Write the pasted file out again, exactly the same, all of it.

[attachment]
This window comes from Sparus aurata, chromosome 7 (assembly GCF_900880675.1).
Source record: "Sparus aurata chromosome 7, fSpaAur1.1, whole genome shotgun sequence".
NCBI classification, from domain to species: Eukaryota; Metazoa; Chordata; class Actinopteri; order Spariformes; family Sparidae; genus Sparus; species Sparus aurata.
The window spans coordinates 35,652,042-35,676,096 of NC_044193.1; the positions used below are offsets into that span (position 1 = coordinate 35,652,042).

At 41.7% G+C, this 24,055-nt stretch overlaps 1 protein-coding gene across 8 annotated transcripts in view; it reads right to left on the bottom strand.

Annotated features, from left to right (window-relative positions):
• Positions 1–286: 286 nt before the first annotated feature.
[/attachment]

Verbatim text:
This window comes from Sparus aurata, chromosome 7 (assembly GCF_900880675.1).
Source record: "Sparus aurata chromosome 7, fSpaAur1.1, whole genome shotgun sequence".
NCBI classification, from domain to species: Eukaryota; Metazoa; Chordata; class Actinopteri; order Spariformes; family Sparidae; genus Sparus; species Sparus aurata.
The window spans coordinates 35,652,042-35,676,096 of NC_044193.1; the positions used below are offsets into that span (position 1 = coordinate 35,652,042).

At 41.7% G+C, this 24,055-nt stretch overlaps 1 protein-coding gene across 8 annotated transcripts in view; it reads right to left on the bottom strand.

Annotated features, from left to right (window-relative positions):
• Positions 1–286: 286 nt before the first annotated feature.